I’m a morning person so I am off out for a jog / walk – it’s the last thing I want to do, but I’m hoping the fresh air will do me some good and somehow help to replenish my energy levels. That’s if my legs can do what my brain wants them to!

Another Hospital Stay 

On Wednesday I’m due to go into hospital for another short stay, my first and hopefully only one of 2017. Just another day in the life of a stage 4 cancer patient! This time it’s not for Immunotherapy, but for an operation to remove the piece of metal that is protruding from my head and causing me pain. In my post Not Just In My Head I wrote about how my craniotomy scar has caused me a lot of pain over the years, and finally finding out why this was a few months ago. After a couple of consultations and different scans, it appears that the rogue piece of metal is a surgical staple or crainial fixer that was originally used to connect two pieces of bone in my skull back together after my brain tumour removal in 2010. Naturally there shouldn’t be anything poking out of my head! I could try to leave this as it is, however the area around the scar site swells up intermittently, so needs to be dealt with to stop causing me pain.

Last week I went to a pre-operative assessment appointment at the John Radcliffe Hospital in Oxford. During the visit I had various tests to make sure I am fit and well enough for surgery, including an ECG, MRSA swabs and blood tests. One of the nurses in the Nuerology outpatients clinic explained the whole procedure to me, and gave my a swag bag to take home with mouthwash, antiseptic cleanser and nasal ontiment in preparation for surgery. Being a bit of a pro and major operations I had used these before so wasn’t particularly phased by the procedures. The smell of the antiseptic cleanser reminds me of hospitals so I’m sure I will fit right in. Although the operation requires general anaesthetic it’s isn’t major surgery, such as having a tumour removed, it isn’t a life or death situation, but it’s certainly not common or without risks. I am also pretty sure it isn’t supposed to happen! In an odd way I’m looking forward to getting it over with so I can finally lean on both sides of my head again.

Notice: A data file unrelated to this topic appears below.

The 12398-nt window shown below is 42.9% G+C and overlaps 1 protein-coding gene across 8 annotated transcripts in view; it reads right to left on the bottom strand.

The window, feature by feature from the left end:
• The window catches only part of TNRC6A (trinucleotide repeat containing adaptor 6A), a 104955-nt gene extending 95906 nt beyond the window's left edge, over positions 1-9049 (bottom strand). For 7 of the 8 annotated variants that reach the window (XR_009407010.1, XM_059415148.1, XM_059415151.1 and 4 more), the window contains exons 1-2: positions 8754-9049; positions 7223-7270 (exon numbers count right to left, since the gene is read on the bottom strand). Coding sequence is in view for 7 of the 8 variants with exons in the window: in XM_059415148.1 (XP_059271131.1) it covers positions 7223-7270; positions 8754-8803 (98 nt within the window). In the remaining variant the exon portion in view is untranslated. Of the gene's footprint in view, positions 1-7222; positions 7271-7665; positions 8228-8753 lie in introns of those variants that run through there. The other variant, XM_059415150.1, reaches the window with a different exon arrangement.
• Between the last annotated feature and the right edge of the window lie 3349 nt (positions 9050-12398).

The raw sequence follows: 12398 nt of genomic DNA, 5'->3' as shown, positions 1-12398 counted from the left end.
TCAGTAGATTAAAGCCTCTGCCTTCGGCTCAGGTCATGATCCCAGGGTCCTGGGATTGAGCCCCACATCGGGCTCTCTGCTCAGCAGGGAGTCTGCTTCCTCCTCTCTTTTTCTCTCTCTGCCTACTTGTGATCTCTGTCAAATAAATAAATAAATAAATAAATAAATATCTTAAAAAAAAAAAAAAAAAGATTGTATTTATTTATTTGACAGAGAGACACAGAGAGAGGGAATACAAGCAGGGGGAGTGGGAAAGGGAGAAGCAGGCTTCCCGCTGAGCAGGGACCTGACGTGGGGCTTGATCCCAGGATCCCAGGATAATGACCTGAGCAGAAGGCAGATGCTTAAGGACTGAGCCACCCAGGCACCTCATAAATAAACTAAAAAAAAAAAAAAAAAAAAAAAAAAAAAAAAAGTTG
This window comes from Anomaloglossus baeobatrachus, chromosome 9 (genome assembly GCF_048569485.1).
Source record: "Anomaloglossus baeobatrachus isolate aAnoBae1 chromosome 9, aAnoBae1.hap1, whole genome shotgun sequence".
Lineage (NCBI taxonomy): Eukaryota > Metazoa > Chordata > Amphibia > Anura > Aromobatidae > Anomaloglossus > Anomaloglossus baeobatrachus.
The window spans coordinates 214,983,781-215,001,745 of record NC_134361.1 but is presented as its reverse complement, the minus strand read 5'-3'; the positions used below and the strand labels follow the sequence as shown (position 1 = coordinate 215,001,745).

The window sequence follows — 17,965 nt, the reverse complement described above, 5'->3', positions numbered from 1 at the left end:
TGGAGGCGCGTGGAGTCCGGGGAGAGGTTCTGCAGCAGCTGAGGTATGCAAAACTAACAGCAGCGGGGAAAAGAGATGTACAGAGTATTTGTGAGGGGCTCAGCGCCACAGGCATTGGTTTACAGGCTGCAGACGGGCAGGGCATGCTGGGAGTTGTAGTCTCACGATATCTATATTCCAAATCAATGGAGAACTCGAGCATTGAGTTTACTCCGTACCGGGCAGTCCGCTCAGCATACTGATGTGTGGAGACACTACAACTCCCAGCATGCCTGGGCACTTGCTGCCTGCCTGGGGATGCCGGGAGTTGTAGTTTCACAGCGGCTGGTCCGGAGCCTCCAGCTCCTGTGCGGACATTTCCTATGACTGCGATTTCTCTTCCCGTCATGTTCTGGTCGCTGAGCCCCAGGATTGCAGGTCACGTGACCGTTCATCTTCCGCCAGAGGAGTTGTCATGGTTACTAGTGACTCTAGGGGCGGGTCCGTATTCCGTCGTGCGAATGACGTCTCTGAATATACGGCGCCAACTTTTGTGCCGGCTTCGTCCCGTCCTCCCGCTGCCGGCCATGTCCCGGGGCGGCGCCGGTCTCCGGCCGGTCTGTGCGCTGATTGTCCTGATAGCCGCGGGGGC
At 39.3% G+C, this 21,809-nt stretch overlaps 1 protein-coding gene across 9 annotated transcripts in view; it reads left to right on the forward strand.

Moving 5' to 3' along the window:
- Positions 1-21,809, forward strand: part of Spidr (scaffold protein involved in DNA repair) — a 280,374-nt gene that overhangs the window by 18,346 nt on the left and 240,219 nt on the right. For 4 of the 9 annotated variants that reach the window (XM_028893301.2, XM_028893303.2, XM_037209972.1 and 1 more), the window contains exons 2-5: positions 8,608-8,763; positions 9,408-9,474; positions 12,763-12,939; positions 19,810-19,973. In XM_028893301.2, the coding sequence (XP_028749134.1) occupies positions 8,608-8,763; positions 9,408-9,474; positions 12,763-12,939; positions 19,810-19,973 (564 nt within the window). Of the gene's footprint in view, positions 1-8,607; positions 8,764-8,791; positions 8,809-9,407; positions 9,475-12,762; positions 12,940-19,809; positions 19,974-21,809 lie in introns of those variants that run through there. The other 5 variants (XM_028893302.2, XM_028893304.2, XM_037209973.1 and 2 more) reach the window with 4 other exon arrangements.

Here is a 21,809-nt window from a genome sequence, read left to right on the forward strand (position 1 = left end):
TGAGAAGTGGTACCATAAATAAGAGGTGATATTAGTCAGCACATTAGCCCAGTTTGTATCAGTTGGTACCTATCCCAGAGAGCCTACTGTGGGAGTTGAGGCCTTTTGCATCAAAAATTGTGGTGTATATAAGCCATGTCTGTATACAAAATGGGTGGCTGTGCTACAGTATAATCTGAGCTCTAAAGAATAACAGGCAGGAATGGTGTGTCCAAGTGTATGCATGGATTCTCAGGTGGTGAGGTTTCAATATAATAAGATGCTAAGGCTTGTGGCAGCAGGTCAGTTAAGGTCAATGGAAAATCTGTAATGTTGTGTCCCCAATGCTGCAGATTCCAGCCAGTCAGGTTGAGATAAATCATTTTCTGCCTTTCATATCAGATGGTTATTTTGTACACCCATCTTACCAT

Back in February I returned to the John Radcliffe hospital for perhaps only the second time since my major surgery at the end of 2010. During my consultation I saw the surgeon who performed my original operation, a man essentially credited for saving my life at the time. He explained the removing the fixer is a fairly straightforward procedure, which is always good to know, but that it wasn’t your every day occurrence. I’m not sure what has caused it, but these random things always seem to happen to me, so I’ve learnt not to be shocked. I always seem to be reminded that I am ‘not the norm’. The Surgeon asked how I had been since I last saw him, and remarked that I looked well, to which I responded ‘well, I am still alive so that a bonus’. A bonus indeed given the dire prognosis I had, expecting the surgery might buy me more time, a few months at best rather than years. 

Often my hospital stays are not planned, so at least this time I am able to pack and overnight bag. I’m really glad I will be seeing my old Surgeon for the operation, it makes me feel much calmer knowing that he knows my case and isn’t just going in there blind. More often that not I’ve found myself in an A&E hospital bed with no clean clothes or a phone charger, so planning ahead feels like a bonus. There is nothing worse than feeling unprepared and uninformed.

I keep reminding myself it’s just a short hospital stay and a few stitches so I am hoping I will feel fine by the weekend. Now I’m off to remove my nail varnish in preparation.